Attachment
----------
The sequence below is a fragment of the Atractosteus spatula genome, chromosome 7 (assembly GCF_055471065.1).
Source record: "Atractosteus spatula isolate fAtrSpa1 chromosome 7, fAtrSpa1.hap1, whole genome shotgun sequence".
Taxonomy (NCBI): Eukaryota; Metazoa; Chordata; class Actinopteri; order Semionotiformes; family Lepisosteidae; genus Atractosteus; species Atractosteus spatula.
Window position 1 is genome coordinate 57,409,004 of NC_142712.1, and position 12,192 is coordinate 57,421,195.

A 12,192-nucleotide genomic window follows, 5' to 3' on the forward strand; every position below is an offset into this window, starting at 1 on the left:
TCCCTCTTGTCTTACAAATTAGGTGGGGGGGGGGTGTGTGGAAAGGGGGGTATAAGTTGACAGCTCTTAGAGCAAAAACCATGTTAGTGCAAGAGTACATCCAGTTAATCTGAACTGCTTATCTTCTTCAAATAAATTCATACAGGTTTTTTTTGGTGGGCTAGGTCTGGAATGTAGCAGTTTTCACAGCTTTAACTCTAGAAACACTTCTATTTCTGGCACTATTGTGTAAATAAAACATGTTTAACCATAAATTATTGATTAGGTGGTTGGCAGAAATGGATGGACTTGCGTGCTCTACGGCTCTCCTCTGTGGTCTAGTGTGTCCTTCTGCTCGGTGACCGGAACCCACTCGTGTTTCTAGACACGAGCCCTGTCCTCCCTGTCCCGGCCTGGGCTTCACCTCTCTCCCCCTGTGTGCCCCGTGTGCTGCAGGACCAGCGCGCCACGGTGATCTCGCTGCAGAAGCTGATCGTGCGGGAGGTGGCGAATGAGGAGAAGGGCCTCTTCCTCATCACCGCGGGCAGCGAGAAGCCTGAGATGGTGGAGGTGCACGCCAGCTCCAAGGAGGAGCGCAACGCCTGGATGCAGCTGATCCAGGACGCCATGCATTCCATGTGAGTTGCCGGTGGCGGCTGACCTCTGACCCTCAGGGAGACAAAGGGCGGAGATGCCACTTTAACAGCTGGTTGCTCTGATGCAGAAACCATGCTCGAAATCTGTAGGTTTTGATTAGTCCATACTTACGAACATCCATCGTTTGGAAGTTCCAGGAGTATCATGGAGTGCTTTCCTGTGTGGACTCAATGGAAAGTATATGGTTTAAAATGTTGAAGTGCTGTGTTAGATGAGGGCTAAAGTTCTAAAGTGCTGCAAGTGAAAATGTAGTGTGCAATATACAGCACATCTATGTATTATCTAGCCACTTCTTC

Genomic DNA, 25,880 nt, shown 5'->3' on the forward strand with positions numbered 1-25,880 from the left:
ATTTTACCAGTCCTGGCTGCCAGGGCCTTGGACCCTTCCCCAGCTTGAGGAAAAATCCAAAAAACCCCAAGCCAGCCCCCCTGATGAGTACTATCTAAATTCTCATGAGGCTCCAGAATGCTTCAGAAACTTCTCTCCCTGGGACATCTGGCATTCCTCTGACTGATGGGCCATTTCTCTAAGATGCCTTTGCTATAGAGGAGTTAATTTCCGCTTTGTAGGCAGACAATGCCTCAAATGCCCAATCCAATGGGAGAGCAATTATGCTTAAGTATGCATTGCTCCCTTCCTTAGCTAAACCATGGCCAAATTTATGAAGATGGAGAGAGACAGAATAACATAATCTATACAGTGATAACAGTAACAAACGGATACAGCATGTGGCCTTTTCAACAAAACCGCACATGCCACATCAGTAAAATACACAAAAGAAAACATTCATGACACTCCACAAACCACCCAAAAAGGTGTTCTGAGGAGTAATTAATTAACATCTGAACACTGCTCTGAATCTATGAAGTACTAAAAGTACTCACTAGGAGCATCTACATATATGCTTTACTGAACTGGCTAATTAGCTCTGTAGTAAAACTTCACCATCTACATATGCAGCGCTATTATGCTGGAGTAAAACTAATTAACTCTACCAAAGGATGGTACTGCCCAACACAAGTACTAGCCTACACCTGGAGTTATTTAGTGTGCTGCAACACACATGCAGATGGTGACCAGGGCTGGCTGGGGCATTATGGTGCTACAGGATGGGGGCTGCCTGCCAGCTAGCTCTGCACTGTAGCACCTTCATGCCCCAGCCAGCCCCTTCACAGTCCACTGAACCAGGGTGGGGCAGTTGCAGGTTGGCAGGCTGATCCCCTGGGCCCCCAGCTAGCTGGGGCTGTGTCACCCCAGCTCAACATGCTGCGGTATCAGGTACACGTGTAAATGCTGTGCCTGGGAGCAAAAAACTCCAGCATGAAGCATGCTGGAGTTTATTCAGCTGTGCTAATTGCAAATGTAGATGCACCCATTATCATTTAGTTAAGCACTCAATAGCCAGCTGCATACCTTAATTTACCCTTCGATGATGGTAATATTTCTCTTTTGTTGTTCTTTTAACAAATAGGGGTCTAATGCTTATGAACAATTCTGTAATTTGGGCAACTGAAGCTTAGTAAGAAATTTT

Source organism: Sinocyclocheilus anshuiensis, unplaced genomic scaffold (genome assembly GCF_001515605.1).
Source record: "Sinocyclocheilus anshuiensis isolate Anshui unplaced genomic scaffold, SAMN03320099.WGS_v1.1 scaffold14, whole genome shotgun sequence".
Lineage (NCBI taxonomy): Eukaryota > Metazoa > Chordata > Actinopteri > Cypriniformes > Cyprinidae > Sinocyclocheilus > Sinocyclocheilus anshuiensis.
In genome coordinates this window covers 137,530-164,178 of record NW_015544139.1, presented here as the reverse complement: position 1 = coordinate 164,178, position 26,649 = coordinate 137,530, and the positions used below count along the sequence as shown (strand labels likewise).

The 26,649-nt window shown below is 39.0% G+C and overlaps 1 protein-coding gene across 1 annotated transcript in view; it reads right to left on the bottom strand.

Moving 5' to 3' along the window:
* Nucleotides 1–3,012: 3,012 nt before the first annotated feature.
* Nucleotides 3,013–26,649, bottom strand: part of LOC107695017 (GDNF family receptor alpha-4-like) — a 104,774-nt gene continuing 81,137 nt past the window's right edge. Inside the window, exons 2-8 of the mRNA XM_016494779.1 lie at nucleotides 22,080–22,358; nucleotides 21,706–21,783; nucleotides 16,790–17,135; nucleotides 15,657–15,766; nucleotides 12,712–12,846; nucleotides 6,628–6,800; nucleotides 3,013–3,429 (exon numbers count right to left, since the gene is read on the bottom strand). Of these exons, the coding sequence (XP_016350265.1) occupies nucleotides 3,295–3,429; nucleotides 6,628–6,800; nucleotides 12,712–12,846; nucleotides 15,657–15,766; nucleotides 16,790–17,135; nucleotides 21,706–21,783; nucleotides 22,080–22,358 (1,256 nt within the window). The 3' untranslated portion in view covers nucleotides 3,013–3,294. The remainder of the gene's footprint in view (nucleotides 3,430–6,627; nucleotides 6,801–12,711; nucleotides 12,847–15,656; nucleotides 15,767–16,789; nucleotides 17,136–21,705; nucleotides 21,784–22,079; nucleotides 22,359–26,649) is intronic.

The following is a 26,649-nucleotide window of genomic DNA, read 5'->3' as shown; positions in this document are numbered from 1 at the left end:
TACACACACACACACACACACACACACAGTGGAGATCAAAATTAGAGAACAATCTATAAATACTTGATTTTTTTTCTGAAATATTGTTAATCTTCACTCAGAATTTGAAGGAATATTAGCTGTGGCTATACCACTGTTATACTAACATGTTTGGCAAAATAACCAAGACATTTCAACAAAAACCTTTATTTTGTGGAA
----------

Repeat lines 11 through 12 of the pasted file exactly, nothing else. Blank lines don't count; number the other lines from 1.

Lineage (NCBI taxonomy): Eukaryota > Metazoa > Chordata > Actinopteri > Cypriniformes > Cyprinidae > Sinocyclocheilus > Sinocyclocheilus anshuiensis.
In genome coordinates this window covers 137,530-164,178 of record NW_015544139.1, presented here as the reverse complement: position 1 = coordinate 164,178, position 26,649 = coordinate 137,530, and the positions used below count along the sequence as shown (strand labels likewise).